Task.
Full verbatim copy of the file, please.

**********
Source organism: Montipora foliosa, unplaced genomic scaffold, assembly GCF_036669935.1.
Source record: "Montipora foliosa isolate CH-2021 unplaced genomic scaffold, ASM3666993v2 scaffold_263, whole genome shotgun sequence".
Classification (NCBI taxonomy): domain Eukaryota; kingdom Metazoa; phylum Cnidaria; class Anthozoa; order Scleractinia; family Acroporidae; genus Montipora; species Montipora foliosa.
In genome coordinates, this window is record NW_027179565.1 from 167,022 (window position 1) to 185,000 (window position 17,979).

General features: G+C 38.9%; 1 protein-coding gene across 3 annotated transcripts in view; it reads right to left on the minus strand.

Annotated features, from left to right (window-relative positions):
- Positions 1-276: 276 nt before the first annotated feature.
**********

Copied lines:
Source organism: Montipora foliosa, unplaced genomic scaffold, assembly GCF_036669935.1.
Source record: "Montipora foliosa isolate CH-2021 unplaced genomic scaffold, ASM3666993v2 scaffold_263, whole genome shotgun sequence".
Classification (NCBI taxonomy): domain Eukaryota; kingdom Metazoa; phylum Cnidaria; class Anthozoa; order Scleractinia; family Acroporidae; genus Montipora; species Montipora foliosa.
In genome coordinates, this window is record NW_027179565.1 from 167,022 (window position 1) to 185,000 (window position 17,979).

General features: G+C 38.9%; 1 protein-coding gene across 3 annotated transcripts in view; it reads right to left on the minus strand.

Annotated features, from left to right (window-relative positions):
- Positions 1-276: 276 nt before the first annotated feature.